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This paper describes a combined modeling and experimental approach for the design and development of a polymer device to provide local drug therapy to thermally ablated solid tumors. The polymer device, in the shape of cylindrical millirod, will be implanted via image-guided procedures into the center of the ablated tumor. Drug released from the millirod(More)
RATIONALE AND OBJECTIVES The enhancement pattern of malignant tumors has been studied in short-term animal models (7-14 days), but the reported results have been variable and inconsistent. The purpose of this study was to investigate the changing blood flow characteristics of VX2 tumors implanted in rabbit livers with contrast-enhanced multidetector(More)
The advent of microbubble contrast agents has enhanced the capabilities of ultrasound as a medical imaging modality and stimulated innovative strategies for ultrasound-mediated drug and gene delivery. While the utilization of microbubbles as carrier vehicles has shown encouraging results in cancer therapy, their applicability has been limited by a large(More)
Previously, biodegradable polymer implants (polymer millirods) to release chemotherapeutic agents directly into tumors have been developed. The purpose of this study is to evaluate local drug distribution from these implants in liver tumors treated with radiofrequency (RF) ablation and determine if the implants provide a therapeutic improvement over RF(More)
PURPOSE To evaluate the use of 5-fluorouracil (5-FU)-laden polymer implants as an adjunct to radiofrequency (RF) ablation for tumor treatment. MATERIALS AND METHODS All animal studies were performed in compliance with the Case Western Reserve University Institutional Animal Care and Use Committee guidelines. Three studies were performed to investigate (a)(More)
The objective of this study was to examine the effects of three Pluronic triblock copolymers (F127, P85, or L61) on the cytotoxicity of carboplatin to the DHB/K12/TRb rat colorectal carcinoma cell line. Studies to determine the dependence of the sensitization effect on Pluronic dose were carried out for polymer concentrations ranging from 0.0001-10% (w/w).(More)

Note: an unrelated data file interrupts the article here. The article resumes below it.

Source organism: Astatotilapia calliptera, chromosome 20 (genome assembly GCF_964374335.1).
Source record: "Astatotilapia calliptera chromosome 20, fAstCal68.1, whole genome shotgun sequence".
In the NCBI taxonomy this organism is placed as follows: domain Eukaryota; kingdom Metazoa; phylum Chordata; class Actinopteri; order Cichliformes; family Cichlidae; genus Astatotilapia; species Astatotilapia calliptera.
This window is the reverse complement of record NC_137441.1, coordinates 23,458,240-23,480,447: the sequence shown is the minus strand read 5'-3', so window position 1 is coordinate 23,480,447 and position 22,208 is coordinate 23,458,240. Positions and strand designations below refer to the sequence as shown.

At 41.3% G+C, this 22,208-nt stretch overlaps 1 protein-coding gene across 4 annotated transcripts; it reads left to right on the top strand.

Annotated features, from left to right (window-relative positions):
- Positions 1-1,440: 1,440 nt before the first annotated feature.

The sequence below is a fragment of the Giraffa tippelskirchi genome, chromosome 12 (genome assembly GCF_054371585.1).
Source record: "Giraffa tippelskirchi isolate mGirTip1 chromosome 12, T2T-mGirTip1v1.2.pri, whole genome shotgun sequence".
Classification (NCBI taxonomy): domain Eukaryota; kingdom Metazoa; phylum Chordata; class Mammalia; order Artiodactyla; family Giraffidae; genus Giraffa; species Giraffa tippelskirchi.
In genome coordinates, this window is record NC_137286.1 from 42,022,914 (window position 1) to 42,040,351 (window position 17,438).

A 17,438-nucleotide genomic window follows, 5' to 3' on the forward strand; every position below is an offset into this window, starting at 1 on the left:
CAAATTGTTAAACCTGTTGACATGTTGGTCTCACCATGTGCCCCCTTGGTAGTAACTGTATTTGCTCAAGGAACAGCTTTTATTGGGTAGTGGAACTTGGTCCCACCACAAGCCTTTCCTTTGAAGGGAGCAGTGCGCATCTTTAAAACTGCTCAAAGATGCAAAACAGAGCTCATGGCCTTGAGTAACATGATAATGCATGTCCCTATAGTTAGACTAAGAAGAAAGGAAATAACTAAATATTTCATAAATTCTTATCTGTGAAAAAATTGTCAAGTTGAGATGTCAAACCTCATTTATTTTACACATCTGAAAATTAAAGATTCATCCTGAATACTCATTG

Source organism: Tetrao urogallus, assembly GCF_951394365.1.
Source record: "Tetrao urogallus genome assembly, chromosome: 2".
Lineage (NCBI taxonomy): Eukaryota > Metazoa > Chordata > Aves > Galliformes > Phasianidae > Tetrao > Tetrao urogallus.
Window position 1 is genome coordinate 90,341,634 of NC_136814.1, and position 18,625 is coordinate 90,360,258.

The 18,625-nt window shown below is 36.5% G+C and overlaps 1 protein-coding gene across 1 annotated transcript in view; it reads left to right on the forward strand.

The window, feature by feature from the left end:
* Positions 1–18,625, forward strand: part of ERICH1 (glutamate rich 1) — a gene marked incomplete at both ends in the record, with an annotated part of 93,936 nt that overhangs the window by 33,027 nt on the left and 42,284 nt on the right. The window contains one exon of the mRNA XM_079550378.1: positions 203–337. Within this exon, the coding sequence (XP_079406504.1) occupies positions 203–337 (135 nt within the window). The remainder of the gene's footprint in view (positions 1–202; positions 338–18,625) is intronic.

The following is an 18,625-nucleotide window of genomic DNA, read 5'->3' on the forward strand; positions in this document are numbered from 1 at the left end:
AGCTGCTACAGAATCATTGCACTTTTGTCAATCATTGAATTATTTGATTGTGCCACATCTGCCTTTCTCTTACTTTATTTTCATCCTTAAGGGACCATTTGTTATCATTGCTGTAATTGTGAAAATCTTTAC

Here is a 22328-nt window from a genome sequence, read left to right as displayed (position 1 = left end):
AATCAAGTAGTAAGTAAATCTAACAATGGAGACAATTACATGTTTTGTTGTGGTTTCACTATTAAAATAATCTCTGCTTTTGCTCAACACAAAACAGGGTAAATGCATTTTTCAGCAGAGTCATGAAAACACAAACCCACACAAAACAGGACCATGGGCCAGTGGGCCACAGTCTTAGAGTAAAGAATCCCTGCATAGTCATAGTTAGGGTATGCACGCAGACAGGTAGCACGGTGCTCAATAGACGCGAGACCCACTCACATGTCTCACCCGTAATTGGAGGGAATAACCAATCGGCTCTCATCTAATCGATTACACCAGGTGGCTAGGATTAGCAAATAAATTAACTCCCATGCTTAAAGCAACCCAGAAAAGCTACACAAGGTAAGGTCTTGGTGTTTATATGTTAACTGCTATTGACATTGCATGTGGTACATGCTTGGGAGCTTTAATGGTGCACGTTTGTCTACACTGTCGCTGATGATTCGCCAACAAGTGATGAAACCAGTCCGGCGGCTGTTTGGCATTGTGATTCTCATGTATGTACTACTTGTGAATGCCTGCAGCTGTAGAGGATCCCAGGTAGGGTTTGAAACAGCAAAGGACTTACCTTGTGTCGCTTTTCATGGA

In situ forming drug delivery systems provide a means by which a controlled release depot can be physically inserted into a target site without the use of surgery. The release rate of drugs from these systems is often related to the rate of implant formation. Currently, only a limited number of techniques are available to monitor phase inversion, and none(More)
In situ forming implants (ISFIs) have shown promise in drug delivery applications due to their simple manufacturing and minimally invasive administration. Precise, reproducible control of drug release from ISFIs is essential to their successful clinical application. This study investigated the effect of varying the molar ratio of different molecular weight(More)
Implantable drug delivery systems (DDS) provide a platform for sustained release of therapeutic agents over a period of weeks to months and sometimes years. Such strategies are typically used clinically to increase patient compliance by replacing frequent administration of drugs such as contraceptives and hormones to maintain plasma concentration within the(More)
OBJECTIVE The purpose of this study was to investigate whether an intralesional chemotherapy depot with or without a chemosensitizer could improve the efficacy of radiofrequency (RF) ablation in treatment of experimental carcinoma in rats. MATERIALS AND METHODS Eighteen BD-IX rats were inoculated with bilateral subcutaneous tumors via injection of(More)